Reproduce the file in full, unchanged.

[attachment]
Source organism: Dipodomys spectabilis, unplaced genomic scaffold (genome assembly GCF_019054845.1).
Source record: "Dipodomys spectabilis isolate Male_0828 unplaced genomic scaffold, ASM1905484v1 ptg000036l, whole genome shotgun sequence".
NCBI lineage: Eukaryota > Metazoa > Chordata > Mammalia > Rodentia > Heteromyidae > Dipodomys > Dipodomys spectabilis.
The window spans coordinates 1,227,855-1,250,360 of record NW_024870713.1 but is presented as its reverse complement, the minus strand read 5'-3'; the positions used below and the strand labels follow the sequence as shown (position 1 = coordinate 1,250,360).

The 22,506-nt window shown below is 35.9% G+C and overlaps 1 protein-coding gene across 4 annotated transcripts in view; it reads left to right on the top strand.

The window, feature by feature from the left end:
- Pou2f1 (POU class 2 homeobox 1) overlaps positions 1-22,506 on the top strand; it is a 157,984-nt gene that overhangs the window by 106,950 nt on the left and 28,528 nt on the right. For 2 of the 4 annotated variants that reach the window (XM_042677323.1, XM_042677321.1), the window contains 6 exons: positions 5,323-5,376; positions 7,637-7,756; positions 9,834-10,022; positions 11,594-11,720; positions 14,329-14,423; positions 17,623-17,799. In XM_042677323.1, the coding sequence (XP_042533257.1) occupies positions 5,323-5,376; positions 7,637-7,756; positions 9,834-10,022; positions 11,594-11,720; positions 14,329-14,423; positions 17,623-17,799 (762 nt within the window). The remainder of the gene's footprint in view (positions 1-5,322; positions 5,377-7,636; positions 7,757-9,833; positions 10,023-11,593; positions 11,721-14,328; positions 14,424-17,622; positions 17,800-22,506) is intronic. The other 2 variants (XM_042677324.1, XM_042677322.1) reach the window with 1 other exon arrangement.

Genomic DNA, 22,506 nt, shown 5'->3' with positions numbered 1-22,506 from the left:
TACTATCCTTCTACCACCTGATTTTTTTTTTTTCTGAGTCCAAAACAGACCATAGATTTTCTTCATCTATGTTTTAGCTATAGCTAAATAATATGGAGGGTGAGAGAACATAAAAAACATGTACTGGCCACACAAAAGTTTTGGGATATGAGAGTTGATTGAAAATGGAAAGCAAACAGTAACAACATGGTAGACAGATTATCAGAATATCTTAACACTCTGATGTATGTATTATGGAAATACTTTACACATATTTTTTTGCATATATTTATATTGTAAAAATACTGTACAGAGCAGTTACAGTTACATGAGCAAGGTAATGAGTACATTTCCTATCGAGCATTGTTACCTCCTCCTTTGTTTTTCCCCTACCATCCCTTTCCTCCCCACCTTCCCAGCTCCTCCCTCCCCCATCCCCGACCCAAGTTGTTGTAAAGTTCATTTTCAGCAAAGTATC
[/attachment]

Source organism: Dipodomys spectabilis, unplaced genomic scaffold (genome assembly GCF_019054845.1).
Source record: "Dipodomys spectabilis isolate Male_0828 unplaced genomic scaffold, ASM1905484v1 ptg000036l, whole genome shotgun sequence".
NCBI lineage: Eukaryota > Metazoa > Chordata > Mammalia > Rodentia > Heteromyidae > Dipodomys > Dipodomys spectabilis.
The window spans coordinates 1,227,855-1,250,360 of record NW_024870713.1 but is presented as its reverse complement, the minus strand read 5'-3'; the positions used below and the strand labels follow the sequence as shown (position 1 = coordinate 1,250,360).

The 22,506-nt window shown below is 35.9% G+C and overlaps 1 protein-coding gene across 4 annotated transcripts in view; it reads left to right on the top strand.

The window, feature by feature from the left end:
- Pou2f1 (POU class 2 homeobox 1) overlaps positions 1-22,506 on the top strand; it is a 157,984-nt gene that overhangs the window by 106,950 nt on the left and 28,528 nt on the right. For 2 of the 4 annotated variants that reach the window (XM_042677323.1, XM_042677321.1), the window contains 6 exons: positions 5,323-5,376; positions 7,637-7,756; positions 9,834-10,022; positions 11,594-11,720; positions 14,329-14,423; positions 17,623-17,799. In XM_042677323.1, the coding sequence (XP_042533257.1) occupies positions 5,323-5,376; positions 7,637-7,756; positions 9,834-10,022; positions 11,594-11,720; positions 14,329-14,423; positions 17,623-17,799 (762 nt within the window). The remainder of the gene's footprint in view (positions 1-5,322; positions 5,377-7,636; positions 7,757-9,833; positions 10,023-11,593; positions 11,721-14,328; positions 14,424-17,622; positions 17,800-22,506) is intronic. The other 2 variants (XM_042677324.1, XM_042677322.1) reach the window with 1 other exon arrangement.

Genomic DNA, 22,506 nt, shown 5'->3' with positions numbered 1-22,506 from the left:
TACTATCCTTCTACCACCTGATTTTTTTTTTTTCTGAGTCCAAAACAGACCATAGATTTTCTTCATCTATGTTTTAGCTATAGCTAAATAATATGGAGGGTGAGAGAACATAAAAAACATGTACTGGCCACACAAAAGTTTTGGGATATGAGAGTTGATTGAAAATGGAAAGCAAACAGTAACAACATGGTAGACAGATTATCAGAATATCTTAACACTCTGATGTATGTATTATGGAAATACTTTACACATATTTTTTTGCATATATTTATATTGTAAAAATACTGTACAGAGCAGTTACAGTTACATGAGCAAGGTAATGAGTACATTTCCTATCGAGCATTGTTACCTCCTCCTTTGTTTTTCCCCTACCATCCCTTTCCTCCCCACCTTCCCAGCTCCTCCCTCCCCCATCCCCGACCCAAGTTGTTGTAAAGTTCATTTTCAGCAAAGTATC